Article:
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Businesses and organizations that have recently made improvements to their property may be eligible for tax savings based on a recent IRS ruling.

Don't Miss the Potential Tax Savings on Property Improvements

  • 8/22/2014

Businesses that have made recent improvements to their property may be eligible for tax savings. The opportunity comes from an IRS ruling that clarifies when  an expenditure qualifies as a deductible repair and when it should be treated as a capital expenditure. But there is a limited window of opportunity to go back and claim a loss on property improvements (for example a rebuilt roof), that was previously claimed as an expense.


Late in 2013, the IRS issued  final repair regulations that defined what is a loss and what is an expense. An integral part of the ruling is the ability to claim a loss on the disposition of old major components of replaced real estate and equipment. Then in 2014, the IRS issued accounting method change guidance for claiming disposition losses that may not have been claimed due to the limited guidance or uncertainty of the earlier proposed regulations.

Roof repair example

A common example is the business owner who replaced and capitalized the roof on a building but did not claim a disposition loss for the old roof. That loss, even if arising from a partial disposition five or 10 years ago, can now be claimed on 2014 tax returns with an automatic consent accounting method change. But it only works for 2014 if the return is filed by the due date (including extensions).

So if the owner purchased or constructed a building in 1998 and in 2012 incurred the cost of a significant roof replacement, the business can now isolate the replaced roofing components from the 1998 building asset, and dispose of those components. In essence, a building would not have two roofs (assets) on a depreciation listing when one has been disposed.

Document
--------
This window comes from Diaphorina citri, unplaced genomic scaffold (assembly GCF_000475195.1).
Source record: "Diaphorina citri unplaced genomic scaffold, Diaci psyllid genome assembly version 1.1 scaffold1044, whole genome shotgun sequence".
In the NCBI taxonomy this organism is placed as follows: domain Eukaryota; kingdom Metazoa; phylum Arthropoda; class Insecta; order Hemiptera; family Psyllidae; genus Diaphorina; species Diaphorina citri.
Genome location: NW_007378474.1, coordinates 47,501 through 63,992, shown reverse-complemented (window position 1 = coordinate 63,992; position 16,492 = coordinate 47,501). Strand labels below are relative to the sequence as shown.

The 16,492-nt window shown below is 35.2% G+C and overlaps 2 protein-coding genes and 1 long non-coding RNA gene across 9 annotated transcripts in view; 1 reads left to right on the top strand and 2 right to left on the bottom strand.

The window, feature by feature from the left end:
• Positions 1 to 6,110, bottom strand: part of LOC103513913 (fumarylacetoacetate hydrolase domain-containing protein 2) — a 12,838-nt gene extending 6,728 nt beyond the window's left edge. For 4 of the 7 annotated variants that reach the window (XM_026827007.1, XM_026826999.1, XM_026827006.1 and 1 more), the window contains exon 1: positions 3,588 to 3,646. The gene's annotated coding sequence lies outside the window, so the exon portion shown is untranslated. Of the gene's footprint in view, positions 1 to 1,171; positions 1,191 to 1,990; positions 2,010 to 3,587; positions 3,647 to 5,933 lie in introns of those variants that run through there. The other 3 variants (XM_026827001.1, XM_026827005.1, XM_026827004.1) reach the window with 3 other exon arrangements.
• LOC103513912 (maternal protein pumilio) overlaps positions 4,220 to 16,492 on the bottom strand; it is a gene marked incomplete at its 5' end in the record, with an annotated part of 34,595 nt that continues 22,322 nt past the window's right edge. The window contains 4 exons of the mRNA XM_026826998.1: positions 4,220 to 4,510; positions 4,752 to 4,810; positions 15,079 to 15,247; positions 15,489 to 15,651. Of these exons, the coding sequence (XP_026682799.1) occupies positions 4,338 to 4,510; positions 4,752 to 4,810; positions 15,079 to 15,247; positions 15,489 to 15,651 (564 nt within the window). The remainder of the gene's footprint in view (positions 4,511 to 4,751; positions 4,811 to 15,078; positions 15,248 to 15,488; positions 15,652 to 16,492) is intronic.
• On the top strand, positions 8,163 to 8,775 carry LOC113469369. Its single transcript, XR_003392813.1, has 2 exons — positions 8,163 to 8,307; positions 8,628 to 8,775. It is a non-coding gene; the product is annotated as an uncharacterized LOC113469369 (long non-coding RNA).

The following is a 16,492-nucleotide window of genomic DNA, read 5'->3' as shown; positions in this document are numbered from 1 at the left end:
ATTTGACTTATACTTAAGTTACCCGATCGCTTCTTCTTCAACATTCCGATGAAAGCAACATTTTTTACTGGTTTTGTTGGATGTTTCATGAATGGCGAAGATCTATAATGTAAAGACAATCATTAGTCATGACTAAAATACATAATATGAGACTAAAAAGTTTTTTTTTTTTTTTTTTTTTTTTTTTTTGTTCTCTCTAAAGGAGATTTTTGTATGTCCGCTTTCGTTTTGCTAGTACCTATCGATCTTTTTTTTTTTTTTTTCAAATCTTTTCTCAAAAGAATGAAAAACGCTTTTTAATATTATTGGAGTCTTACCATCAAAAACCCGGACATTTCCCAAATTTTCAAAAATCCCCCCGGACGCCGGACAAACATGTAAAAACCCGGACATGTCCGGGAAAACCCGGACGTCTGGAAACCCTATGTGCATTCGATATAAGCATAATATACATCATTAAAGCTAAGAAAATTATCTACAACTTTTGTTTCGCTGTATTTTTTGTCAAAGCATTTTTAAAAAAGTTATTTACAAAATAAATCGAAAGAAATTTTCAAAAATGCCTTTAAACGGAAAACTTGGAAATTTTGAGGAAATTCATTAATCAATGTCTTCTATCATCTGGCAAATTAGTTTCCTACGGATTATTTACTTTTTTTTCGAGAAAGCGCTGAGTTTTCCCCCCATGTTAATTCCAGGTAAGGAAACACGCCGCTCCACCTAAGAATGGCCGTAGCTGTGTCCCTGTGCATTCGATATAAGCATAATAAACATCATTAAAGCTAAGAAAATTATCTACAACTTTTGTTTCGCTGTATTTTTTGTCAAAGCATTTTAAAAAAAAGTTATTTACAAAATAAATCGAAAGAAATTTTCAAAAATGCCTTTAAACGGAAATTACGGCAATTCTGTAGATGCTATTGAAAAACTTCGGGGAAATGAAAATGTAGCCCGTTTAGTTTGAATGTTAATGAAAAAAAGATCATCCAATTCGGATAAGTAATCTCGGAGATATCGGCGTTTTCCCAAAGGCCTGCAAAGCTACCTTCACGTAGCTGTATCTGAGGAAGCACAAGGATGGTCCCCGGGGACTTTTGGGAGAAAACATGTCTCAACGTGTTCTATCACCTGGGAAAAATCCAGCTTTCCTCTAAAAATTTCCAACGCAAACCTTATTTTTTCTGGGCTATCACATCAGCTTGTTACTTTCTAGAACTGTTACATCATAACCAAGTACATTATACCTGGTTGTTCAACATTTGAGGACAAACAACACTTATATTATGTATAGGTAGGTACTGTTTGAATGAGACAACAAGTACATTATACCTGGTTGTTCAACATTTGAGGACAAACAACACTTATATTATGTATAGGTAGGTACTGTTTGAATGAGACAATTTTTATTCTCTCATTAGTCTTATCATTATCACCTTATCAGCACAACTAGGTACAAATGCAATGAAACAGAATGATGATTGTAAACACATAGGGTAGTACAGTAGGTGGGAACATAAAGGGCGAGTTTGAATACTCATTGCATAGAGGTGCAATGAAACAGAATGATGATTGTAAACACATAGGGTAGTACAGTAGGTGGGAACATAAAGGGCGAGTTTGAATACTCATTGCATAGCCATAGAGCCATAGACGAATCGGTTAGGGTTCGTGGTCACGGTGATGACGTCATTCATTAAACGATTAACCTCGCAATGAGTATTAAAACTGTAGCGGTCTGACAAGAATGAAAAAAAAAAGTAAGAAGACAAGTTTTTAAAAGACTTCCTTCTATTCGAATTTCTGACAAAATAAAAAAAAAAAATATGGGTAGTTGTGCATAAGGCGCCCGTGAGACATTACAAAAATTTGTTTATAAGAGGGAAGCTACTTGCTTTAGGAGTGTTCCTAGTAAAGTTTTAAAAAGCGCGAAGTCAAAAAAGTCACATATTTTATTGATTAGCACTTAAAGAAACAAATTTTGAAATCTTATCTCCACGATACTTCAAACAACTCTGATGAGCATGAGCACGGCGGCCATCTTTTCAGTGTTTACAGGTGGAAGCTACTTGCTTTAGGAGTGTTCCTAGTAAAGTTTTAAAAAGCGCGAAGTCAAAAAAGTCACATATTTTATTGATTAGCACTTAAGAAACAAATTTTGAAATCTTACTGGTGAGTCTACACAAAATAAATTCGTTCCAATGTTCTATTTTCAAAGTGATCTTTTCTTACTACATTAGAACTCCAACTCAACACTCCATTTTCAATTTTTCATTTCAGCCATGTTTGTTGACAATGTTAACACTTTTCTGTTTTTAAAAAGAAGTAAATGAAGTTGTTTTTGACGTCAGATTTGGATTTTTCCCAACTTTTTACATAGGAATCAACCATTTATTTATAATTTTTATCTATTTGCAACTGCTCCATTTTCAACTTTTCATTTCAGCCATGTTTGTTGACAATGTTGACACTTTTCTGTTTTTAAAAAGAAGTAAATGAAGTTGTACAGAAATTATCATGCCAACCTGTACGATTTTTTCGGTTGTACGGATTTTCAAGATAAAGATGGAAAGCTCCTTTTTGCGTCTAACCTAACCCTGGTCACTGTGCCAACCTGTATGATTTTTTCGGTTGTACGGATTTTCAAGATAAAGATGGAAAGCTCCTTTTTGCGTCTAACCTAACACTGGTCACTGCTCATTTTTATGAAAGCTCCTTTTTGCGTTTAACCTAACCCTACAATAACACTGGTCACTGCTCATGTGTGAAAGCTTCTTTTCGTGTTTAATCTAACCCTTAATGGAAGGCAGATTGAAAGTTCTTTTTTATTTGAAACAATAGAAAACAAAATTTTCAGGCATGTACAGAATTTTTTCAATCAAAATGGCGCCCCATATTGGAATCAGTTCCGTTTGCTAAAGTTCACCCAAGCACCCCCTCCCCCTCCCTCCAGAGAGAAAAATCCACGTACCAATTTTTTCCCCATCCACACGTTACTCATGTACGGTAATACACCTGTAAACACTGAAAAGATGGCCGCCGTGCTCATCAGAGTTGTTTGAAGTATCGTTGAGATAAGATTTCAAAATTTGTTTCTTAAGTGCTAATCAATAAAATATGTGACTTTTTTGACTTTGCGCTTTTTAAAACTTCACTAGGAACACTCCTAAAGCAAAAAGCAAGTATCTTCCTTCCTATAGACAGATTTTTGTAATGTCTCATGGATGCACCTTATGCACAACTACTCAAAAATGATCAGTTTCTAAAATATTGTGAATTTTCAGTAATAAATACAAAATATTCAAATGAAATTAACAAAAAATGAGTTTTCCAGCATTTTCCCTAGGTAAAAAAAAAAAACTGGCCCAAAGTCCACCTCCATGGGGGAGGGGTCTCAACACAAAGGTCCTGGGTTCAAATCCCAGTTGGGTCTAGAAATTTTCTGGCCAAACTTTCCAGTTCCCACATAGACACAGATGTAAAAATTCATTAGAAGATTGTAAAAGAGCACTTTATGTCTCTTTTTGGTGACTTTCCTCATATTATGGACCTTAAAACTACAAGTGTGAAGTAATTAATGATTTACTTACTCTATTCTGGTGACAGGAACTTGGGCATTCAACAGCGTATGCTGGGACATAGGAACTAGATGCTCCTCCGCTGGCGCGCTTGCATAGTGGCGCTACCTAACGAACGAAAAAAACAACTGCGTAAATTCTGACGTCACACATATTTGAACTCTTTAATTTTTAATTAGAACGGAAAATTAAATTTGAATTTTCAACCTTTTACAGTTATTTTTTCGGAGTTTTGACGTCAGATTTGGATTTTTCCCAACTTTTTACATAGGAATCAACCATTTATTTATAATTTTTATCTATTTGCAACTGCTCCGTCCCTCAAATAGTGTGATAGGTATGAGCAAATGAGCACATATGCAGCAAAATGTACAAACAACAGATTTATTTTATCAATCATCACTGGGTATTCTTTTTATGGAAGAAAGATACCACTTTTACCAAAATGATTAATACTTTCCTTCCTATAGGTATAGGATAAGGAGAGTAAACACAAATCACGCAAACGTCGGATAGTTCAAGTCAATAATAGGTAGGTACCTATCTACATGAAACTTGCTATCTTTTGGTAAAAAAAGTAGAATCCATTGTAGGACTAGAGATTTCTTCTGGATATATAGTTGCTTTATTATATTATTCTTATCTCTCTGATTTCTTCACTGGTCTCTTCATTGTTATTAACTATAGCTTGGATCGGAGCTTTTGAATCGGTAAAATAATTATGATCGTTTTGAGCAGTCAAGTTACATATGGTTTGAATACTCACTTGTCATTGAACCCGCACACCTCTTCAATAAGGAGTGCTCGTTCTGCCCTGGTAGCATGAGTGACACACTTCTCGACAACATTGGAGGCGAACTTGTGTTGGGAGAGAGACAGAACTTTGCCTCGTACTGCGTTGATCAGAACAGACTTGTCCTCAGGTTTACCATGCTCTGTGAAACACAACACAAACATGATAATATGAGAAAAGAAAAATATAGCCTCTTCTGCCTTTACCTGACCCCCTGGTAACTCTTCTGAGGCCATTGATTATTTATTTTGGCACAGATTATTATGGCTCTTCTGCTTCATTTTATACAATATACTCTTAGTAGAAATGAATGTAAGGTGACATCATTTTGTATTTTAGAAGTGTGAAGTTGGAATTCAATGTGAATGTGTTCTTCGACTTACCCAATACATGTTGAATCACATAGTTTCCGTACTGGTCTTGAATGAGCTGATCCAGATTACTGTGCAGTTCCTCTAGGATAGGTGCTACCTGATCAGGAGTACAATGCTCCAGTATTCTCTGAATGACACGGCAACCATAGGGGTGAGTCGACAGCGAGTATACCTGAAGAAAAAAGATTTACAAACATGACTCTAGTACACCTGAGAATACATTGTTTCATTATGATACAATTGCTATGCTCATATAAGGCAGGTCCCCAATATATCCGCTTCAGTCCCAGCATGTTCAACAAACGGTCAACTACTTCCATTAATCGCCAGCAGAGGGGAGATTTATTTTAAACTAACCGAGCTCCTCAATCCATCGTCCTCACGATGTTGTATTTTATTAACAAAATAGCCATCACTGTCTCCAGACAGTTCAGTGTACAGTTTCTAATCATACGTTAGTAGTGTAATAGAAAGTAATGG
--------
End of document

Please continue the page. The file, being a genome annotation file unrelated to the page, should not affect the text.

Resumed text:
The partial loss opportunity

Partial disposition losses were first authorized under recent drafts of the repair regulations. The ideal candidates are taxpayers who are real estate intensive and have made roof or other capitalized replacements to 27.5 or 39-year buildings that involve the removal of the old component. This likely includes renovations, remodeling, or significant building refreshes. The loss deduction — equal to the remaining undepreciated basis in the old component — must be claimed no later than the return reflecting the tax year beginning in 2014 under automatic consent accounting method change procedures outlined in Revenue Procedure 2014-54.

Deadline for accounting method change

The late partial disposition election is permitted for any tax year beginning on or after January 1, 2012, and beginning before January 1, 2015. However, to file an automatic consent accounting method change under the new procedure,  IRS Form 3115 must also be filed in a timely manner.

How we can help

A tax advisor can review your depreciation schedules to determine if a loss opportunity is available, and to help you capture tax benefits that will otherwise be deferred to future years.